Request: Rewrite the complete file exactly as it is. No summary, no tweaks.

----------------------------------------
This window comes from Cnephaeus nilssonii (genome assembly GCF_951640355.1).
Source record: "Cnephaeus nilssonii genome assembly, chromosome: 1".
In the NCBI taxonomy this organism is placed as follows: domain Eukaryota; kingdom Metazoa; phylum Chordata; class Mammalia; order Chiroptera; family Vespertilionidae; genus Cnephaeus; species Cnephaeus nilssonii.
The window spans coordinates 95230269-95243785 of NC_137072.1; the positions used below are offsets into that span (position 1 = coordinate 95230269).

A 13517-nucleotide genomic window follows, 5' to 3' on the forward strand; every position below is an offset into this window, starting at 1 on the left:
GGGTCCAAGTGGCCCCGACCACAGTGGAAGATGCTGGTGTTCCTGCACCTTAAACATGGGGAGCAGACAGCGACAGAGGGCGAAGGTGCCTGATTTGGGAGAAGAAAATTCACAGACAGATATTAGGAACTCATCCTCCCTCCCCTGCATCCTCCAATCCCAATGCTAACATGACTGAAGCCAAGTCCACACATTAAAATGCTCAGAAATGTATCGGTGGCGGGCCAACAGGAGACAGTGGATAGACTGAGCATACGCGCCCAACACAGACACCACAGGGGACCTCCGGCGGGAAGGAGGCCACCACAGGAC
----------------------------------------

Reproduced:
This window comes from Cnephaeus nilssonii (genome assembly GCF_951640355.1).
Source record: "Cnephaeus nilssonii genome assembly, chromosome: 1".
In the NCBI taxonomy this organism is placed as follows: domain Eukaryota; kingdom Metazoa; phylum Chordata; class Mammalia; order Chiroptera; family Vespertilionidae; genus Cnephaeus; species Cnephaeus nilssonii.
The window spans coordinates 95230269-95243785 of NC_137072.1; the positions used below are offsets into that span (position 1 = coordinate 95230269).

A 13517-nucleotide genomic window follows, 5' to 3' on the forward strand; every position below is an offset into this window, starting at 1 on the left:
GGGTCCAAGTGGCCCCGACCACAGTGGAAGATGCTGGTGTTCCTGCACCTTAAACATGGGGAGCAGACAGCGACAGAGGGCGAAGGTGCCTGATTTGGGAGAAGAAAATTCACAGACAGATATTAGGAACTCATCCTCCCTCCCCTGCATCCTCCAATCCCAATGCTAACATGACTGAAGCCAAGTCCACACATTAAAATGCTCAGAAATGTATCGGTGGCGGGCCAACAGGAGACAGTGGATAGACTGAGCATACGCGCCCAACACAGACACCACAGGGGACCTCCGGCGGGAAGGAGGCCACCACAGGAC